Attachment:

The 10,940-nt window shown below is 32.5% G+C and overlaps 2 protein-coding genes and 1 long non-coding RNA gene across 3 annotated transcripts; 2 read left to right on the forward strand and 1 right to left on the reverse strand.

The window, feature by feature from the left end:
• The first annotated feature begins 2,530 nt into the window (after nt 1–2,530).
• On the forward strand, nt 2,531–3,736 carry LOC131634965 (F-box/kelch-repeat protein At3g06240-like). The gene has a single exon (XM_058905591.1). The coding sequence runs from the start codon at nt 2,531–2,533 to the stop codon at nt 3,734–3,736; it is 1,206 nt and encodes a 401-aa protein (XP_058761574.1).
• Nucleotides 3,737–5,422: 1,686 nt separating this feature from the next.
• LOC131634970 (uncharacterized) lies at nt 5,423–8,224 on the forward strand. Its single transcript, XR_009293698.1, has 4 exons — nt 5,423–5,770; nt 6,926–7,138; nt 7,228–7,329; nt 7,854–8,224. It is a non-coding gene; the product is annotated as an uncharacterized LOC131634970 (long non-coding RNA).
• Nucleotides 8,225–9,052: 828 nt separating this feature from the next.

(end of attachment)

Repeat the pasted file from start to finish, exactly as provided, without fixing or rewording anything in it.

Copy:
The 10,940-nt window shown below is 32.5% G+C and overlaps 2 protein-coding genes and 1 long non-coding RNA gene across 3 annotated transcripts; 2 read left to right on the forward strand and 1 right to left on the reverse strand.

The window, feature by feature from the left end:
• The first annotated feature begins 2,530 nt into the window (after nt 1–2,530).
• On the forward strand, nt 2,531–3,736 carry LOC131634965 (F-box/kelch-repeat protein At3g06240-like). The gene has a single exon (XM_058905591.1). The coding sequence runs from the start codon at nt 2,531–2,533 to the stop codon at nt 3,734–3,736; it is 1,206 nt and encodes a 401-aa protein (XP_058761574.1).
• Nucleotides 3,737–5,422: 1,686 nt separating this feature from the next.
• LOC131634970 (uncharacterized) lies at nt 5,423–8,224 on the forward strand. Its single transcript, XR_009293698.1, has 4 exons — nt 5,423–5,770; nt 6,926–7,138; nt 7,228–7,329; nt 7,854–8,224. It is a non-coding gene; the product is annotated as an uncharacterized LOC131634970 (long non-coding RNA).
• Nucleotides 8,225–9,052: 828 nt separating this feature from the next.